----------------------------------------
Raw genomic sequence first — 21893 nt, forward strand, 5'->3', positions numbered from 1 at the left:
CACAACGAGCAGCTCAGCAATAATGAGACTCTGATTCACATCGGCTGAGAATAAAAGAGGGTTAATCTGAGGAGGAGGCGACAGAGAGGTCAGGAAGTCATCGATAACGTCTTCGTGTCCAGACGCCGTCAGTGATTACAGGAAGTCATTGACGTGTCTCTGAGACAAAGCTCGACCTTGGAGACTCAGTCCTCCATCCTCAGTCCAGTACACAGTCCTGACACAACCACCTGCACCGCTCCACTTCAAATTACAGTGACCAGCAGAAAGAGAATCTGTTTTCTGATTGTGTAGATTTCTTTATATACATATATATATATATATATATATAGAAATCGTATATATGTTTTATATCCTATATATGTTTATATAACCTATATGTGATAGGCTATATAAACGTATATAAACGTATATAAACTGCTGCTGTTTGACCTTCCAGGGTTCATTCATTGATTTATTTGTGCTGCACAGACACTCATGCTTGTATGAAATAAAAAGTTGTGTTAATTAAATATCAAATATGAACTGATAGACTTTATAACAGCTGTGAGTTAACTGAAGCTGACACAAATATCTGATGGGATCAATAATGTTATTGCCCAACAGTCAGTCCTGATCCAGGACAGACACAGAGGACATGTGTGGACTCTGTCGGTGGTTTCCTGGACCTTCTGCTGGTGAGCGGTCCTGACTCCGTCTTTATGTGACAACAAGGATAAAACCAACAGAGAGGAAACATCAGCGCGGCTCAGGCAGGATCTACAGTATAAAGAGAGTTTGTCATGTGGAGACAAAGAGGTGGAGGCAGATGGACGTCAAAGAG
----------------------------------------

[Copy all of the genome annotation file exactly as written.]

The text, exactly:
Raw genomic sequence first — 21893 nt, forward strand, 5'->3', positions numbered from 1 at the left:
CACAACGAGCAGCTCAGCAATAATGAGACTCTGATTCACATCGGCTGAGAATAAAAGAGGGTTAATCTGAGGAGGAGGCGACAGAGAGGTCAGGAAGTCATCGATAACGTCTTCGTGTCCAGACGCCGTCAGTGATTACAGGAAGTCATTGACGTGTCTCTGAGACAAAGCTCGACCTTGGAGACTCAGTCCTCCATCCTCAGTCCAGTACACAGTCCTGACACAACCACCTGCACCGCTCCACTTCAAATTACAGTGACCAGCAGAAAGAGAATCTGTTTTCTGATTGTGTAGATTTCTTTATATACATATATATATATATATATATATAGAAATCGTATATATGTTTTATATCCTATATATGTTTATATAACCTATATGTGATAGGCTATATAAACGTATATAAACGTATATAAACTGCTGCTGTTTGACCTTCCAGGGTTCATTCATTGATTTATTTGTGCTGCACAGACACTCATGCTTGTATGAAATAAAAAGTTGTGTTAATTAAATATCAAATATGAACTGATAGACTTTATAACAGCTGTGAGTTAACTGAAGCTGACACAAATATCTGATGGGATCAATAATGTTATTGCCCAACAGTCAGTCCTGATCCAGGACAGACACAGAGGACATGTGTGGACTCTGTCGGTGGTTTCCTGGACCTTCTGCTGGTGAGCGGTCCTGACTCCGTCTTTATGTGACAACAAGGATAAAACCAACAGAGAGGAAACATCAGCGCGGCTCAGGCAGGATCTACAGTATAAAGAGAGTTTGTCATGTGGAGACAAAGAGGTGGAGGCAGATGGACGTCAAAGAG